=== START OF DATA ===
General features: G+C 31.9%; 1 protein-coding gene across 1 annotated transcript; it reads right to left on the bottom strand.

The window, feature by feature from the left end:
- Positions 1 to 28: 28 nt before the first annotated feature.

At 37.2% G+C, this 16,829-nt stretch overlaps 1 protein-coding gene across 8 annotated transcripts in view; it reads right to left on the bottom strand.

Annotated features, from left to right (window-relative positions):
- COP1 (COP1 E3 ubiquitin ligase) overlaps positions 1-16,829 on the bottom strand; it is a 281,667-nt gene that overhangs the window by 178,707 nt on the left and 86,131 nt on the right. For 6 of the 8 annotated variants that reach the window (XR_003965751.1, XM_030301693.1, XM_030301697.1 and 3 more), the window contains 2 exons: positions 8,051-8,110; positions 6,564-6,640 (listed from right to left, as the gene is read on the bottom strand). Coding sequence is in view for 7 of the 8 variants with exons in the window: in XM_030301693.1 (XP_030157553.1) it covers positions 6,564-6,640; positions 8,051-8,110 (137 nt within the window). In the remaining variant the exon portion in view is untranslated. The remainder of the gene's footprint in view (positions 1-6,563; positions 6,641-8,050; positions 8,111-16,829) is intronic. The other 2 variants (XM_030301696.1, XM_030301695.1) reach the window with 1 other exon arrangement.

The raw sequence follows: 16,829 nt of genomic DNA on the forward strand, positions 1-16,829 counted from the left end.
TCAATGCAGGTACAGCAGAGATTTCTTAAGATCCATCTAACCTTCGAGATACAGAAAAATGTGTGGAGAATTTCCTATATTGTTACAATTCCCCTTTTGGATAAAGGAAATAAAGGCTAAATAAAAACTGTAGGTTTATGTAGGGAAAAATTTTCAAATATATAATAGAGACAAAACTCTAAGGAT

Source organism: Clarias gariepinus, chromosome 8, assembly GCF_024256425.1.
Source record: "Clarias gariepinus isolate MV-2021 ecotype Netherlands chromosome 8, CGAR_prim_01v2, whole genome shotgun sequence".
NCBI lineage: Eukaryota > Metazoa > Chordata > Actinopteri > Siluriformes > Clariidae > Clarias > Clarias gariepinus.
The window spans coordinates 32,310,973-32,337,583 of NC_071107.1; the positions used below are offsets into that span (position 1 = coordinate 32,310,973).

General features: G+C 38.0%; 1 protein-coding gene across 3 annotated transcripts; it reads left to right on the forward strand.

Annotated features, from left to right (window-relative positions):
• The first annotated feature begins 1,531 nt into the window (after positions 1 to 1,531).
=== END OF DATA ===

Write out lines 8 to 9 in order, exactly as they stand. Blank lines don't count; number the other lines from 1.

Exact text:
TCAATGCAGGTACAGCAGAGATTTCTTAAGATCCATCTAACCTTCGAGATACAGAAAAATGTGTGGAGAATTTCCTATATTGTTACAATTCCCCTTTTGGATAAAGGAAATAAAGGCTAAATAAAAACTGTAGGTTTATGTAGGGAAAAATTTTCAAATATATAATAGAGACAAAACTCTAAGGAT

Source organism: Clarias gariepinus, chromosome 8, assembly GCF_024256425.1.